US bishops flout Vatican request

Pope Francis has not commented about America’s Catholic bishops’ vote to deny US President Joe Biden Holy Communion because of Biden’s political support for abortion.

The US bishops are drafting new guidance on the abortion-communion issue, which they expect to release in November.

Their decision to vote about this matter flouts a letter from the Vatican in May.

The letter explicitly urged the bishops to avoid the vote.

The decision also disregards Francis’s pleas for them to de-emphasise culture war issues and expand the scope of their mission to climate change, migration and poverty.

The US bishops’ vote resulted in a large majority – 168-55 – agreeing to begin drafting guidance on the sacrament of the Eucharist at the bishops’ virtual meeting last Friday. Six bishops abstained from the process.

Although the guidance’s details have not been divulged, it is assumed that conservative leaders in the U.S. church will use it as a vehicle to deny communion to prominent Catholics who support abortion rights. Biden is one such Catholic.

Church law, however, says for the bishops to pass a doctrinal declaration on banning communion, the conference needs either unanimous support – and at this stage not all US bishops are in agreement. The alternative is for the bishops to have two-thirds support and the Vatican’s approval.

Vatican approval seems unlikely.

“It’s not going to get to that point,” says a senior Vatican official with knowledge of the thinking inside the Congregation for the Doctrine of the Faith, the church’s doctrinal watchdog.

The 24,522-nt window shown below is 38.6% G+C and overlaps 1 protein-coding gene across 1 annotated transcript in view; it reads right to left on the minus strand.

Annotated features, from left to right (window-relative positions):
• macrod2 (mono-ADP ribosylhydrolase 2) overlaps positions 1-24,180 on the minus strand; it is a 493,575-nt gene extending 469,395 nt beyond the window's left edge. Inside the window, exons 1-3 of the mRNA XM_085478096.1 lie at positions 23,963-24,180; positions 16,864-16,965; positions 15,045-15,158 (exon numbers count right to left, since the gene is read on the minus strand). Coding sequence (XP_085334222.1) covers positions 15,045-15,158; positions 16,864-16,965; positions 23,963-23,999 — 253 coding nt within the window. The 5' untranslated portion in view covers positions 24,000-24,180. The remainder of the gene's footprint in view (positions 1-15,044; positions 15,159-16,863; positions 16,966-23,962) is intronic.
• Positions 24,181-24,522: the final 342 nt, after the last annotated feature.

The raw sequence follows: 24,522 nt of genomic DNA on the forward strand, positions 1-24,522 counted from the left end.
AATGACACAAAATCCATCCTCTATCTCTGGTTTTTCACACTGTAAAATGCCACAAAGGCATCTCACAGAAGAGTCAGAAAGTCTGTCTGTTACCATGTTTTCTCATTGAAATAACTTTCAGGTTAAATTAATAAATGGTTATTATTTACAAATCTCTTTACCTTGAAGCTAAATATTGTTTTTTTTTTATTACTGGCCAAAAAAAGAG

Biden, who attended Mass on Sunday (pictured) and was named several times during the bishops’ debate, says whether he is allowed to receive holy communion is a “private matter”.

He agrees with the Vatican that it’s unlikely to happen.

The grave issue of Friday’s vote is that it particularly threatens the unity of the American church itself.

“Bishops now want to talk about excluding people at a time when the real challenge before them is welcoming people back to the regular practice of the faith, and rebuilding their communities,” Chicago Cardinal Blase Cupich says.

Another critic, NCR’s Michael Sean Winters takes particular aim at USCBC President Los Angeles Archbishop José Gomez.

“If you look to Gomez for leadership, you are going to be severely disappointed.

“When he was named to Los Angeles in 2010, I held out hope that his pastoral instincts would triumph over the culture warrior attitudes of some of his colleagues. I was wrong.

“Gomez has led the bishops to this point.

“His inability to stand up to the bullies in the conference has crippled it.

“Now, this man who once said, ‘There are no single-issue saints,’ has allowed the conference to descend into a functional schism.

A Vatican spokesperson commented that Francis understood that only time would change the composition of the American Bishops conference and put the American church in alignment with Rome.

“There has to be a biological solution,” he said.

“Francis has to wait for them to retire.”


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